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Re: [xml-dev] Here's how to process XML documents written in German

IMHO an excellent similarity to what happens of you start focusing on how characters look 
Is the whitespace language.

Sent from my iPad (excuse the terseness) 
David A Lee

On Jan 30, 2013, at 11:45 AM, "David Lee" <dlee@calldei.com> wrote:

IMHO this is misdirection and hurt not solved by your suggestion.
The real solution is to use XML properly in the first place, by using consistent QNames.
"A fence on the hill or an ambulance down in the valley"

A validation would catch this error ...
It is entirely irrelevant if the visual glyph of a codepoint look the same.
It's also irrelevant if 2 codepoints produce the same "character".
XML is defined wrt codepoints.  Like it or not.
Same fundamentally with most programming languages regardless if the printer makes O and 0 look similar or a l and 1.   Typographic similarity do not a codepoint equality make.

Trying to get around that will just cause more pain then learn how the language is designed.

Sent from my iPad (excuse the terseness)
David A Lee

On Jan 30, 2013, at 10:49 AM, "Costello, Roger L." <costello@mitre.org> wrote:

Hi Folks,

Thanks to Wolfgang Laun for some German translations.

Scenario: Your application has just received this XML document containing a contract written in German:

  <?xml version="1.0" encoding="UTF-8"?>
            <Posten währung="EUR">23.45</Posten>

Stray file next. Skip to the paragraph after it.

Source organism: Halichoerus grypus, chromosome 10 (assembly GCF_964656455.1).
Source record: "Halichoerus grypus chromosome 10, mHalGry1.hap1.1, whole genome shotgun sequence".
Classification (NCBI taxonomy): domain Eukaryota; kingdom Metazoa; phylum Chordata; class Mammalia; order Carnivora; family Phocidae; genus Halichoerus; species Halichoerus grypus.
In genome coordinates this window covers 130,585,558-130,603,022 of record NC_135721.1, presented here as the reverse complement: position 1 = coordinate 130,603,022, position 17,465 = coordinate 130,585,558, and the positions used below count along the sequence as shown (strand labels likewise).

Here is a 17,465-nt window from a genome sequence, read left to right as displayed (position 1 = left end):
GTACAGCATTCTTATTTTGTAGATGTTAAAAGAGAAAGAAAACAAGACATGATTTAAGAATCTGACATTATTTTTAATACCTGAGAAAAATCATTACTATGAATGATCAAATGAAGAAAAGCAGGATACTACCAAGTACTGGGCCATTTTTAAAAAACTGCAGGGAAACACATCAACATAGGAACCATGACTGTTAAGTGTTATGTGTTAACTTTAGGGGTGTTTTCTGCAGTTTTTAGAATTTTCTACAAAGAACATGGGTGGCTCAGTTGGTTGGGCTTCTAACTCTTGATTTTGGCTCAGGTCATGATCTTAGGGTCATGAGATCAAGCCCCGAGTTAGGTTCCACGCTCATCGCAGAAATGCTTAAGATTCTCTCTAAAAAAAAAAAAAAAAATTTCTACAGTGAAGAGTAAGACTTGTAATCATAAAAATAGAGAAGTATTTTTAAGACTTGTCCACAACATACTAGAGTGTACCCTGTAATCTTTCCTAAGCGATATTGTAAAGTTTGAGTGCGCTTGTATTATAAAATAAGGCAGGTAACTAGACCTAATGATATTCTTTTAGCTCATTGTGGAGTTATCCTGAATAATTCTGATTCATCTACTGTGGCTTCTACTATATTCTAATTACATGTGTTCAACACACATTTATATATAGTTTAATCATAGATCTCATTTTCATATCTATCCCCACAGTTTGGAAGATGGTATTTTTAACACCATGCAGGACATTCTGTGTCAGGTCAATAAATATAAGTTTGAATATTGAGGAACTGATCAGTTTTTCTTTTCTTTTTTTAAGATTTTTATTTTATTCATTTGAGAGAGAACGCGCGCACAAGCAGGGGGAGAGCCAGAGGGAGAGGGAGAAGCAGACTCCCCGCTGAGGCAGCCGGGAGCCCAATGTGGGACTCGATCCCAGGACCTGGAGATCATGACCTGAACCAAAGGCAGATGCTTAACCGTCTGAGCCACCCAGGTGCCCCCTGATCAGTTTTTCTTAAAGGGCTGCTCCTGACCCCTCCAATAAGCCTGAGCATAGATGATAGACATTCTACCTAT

<Posten währung="EUR">45.00</Posten>
            <Posten währung="USD">39.99</Posten>
            <Posten monetär-allianz="EUR">66.66</Posten>

Your application wants to compute the sum of all the items (Posten) with currency (währung) in Euros.

Clearly the result should be:

  23.45 + 45.00 = 68.45

The application applies this XPath expression to the XML document:

  sum(//Posten[@währung eq 'EUR'])

The output is this:


Wrong result!

What happened?

The XPath seems pretty straightforward:

     Give me the sum of all Posten
  elements that have an attribute
  währung equal to 'EUR'.

We need to dig into this a bit to see exactly what is going on.

First some background information:

According to Unicode the character ä can be represented in these equivalent ways:

1. As just ä (this is called a precomposed character)

2. As a combination of 'a' plus a "combining diaeresis" character

Visualization tools display both ways identically.

So even though these two tags appear identical:


inside the computer the bytes are very different:

  ä is represented in the computer as
  these bytes: C3 A4

  'a' + combining diaeresis character is
  represented in the computer as these
  bytes: 61 CC 88

"So what?" you ask. Well, the XPath engine does string matching by matching bytes, the XPath expression used the precomposed character, so the XPath tool found one währung="EUR" but not the other.

How do we design the XPath to find all occurrences of währung="EUR" regardless of the Unicode form that is used?

Our XPath expression needs to express this:

     Give me the sum of all Posten
  elements that have an attribute
  whose name after normalization
  is währung and has a value equal
     to 'EUR'.

This XPath expression does the job:

sum(//Posten[@*[normalize-unicode(name(.)) eq normalize-unicode('währung')][. eq 'EUR']])

The normalize-unicode() function converts an attribute name into a standard, canonical form.

Lesson Learned:

When processing markup with diacritical marks, beware that two characters may visually appear the same but inside the computer they are represented very differently. Design XPath expressions accordingly -- use normalize-unicode() to convert markup into canonical form.


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